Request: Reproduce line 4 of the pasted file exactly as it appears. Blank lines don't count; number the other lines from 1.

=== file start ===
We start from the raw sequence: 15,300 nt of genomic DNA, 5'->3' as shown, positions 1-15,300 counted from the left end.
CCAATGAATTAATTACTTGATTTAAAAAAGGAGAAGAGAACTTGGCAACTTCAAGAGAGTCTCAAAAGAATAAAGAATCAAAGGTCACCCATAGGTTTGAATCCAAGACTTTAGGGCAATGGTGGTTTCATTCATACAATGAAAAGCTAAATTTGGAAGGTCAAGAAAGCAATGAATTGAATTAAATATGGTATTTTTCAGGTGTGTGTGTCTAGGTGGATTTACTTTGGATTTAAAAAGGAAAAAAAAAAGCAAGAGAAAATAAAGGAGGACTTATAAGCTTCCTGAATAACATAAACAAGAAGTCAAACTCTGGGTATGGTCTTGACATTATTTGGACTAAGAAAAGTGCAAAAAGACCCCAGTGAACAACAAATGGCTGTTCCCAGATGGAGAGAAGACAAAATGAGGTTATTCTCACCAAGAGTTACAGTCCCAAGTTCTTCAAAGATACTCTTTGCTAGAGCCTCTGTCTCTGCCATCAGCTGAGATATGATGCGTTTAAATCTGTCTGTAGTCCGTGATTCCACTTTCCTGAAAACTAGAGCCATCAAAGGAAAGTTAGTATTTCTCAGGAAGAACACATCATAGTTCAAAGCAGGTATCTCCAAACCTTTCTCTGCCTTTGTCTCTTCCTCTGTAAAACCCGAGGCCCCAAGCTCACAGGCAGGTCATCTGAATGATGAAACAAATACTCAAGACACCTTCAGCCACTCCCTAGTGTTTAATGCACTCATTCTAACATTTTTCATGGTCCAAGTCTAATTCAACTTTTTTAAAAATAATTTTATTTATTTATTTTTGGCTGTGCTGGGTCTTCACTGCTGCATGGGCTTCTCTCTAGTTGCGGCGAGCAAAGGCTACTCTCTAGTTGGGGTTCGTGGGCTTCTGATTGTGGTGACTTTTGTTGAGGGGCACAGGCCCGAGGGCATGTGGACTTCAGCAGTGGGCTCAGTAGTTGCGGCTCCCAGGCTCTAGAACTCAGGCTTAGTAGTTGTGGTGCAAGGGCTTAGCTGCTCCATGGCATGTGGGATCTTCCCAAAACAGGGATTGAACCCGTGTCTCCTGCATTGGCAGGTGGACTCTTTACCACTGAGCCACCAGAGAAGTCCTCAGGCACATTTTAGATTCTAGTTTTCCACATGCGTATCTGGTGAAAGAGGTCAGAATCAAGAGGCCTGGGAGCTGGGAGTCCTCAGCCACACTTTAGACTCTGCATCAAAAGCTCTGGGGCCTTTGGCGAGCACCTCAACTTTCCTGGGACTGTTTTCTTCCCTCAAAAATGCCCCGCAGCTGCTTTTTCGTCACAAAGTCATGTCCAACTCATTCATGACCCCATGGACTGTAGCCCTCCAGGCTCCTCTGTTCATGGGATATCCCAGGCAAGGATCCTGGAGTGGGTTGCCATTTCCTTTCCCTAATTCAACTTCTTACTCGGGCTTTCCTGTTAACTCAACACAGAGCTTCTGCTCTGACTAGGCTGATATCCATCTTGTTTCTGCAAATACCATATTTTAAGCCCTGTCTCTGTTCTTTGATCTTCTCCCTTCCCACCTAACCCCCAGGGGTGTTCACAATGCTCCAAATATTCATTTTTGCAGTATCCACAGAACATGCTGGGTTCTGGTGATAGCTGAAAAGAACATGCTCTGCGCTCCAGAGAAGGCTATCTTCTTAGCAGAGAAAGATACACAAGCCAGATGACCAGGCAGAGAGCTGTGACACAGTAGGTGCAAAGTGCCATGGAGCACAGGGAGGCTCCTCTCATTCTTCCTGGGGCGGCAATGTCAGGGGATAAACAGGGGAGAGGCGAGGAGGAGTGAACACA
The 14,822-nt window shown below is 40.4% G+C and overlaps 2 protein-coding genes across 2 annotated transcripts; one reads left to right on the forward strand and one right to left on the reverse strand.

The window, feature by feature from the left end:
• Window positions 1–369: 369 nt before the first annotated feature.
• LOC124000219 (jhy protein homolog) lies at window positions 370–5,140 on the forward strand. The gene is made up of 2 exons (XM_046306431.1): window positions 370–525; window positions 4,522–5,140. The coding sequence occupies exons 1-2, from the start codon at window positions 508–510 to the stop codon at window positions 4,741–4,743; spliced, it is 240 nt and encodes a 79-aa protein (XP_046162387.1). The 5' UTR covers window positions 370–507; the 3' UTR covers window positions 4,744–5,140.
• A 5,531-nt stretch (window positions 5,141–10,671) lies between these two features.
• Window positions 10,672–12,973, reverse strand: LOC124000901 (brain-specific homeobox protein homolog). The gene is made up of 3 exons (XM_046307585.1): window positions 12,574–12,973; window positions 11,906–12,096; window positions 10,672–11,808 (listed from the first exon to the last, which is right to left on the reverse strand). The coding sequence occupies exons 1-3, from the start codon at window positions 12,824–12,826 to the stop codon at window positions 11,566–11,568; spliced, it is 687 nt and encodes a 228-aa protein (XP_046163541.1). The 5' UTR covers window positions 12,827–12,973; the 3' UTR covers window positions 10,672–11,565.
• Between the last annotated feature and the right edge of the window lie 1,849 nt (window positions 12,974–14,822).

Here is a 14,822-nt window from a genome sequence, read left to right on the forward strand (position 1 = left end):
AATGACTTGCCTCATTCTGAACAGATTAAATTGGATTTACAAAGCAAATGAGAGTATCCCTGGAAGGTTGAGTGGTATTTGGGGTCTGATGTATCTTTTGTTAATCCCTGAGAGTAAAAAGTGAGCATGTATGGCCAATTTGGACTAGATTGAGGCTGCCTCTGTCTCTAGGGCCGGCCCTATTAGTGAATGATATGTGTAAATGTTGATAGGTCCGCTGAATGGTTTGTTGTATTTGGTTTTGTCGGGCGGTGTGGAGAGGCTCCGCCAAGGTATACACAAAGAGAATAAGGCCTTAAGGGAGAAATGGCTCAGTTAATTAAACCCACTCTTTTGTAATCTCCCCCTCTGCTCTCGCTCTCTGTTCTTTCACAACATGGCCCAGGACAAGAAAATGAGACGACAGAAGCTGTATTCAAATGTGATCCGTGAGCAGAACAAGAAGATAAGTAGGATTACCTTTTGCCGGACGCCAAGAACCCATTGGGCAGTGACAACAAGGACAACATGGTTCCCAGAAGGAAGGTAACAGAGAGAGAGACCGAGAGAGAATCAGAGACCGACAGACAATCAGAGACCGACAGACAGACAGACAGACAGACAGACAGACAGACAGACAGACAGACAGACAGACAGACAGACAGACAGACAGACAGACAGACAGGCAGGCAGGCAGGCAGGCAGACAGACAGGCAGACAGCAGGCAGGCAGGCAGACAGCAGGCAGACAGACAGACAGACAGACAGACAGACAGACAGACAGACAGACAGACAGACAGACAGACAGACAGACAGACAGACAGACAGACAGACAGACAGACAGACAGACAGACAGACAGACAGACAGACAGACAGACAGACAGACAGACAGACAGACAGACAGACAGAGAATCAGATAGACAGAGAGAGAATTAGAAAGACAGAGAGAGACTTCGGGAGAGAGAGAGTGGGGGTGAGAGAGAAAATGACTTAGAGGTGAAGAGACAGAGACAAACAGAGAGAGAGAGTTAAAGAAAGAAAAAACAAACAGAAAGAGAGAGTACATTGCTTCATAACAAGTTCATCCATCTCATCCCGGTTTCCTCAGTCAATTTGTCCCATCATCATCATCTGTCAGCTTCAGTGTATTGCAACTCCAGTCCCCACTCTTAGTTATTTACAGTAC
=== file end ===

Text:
The window, feature by feature from the left end: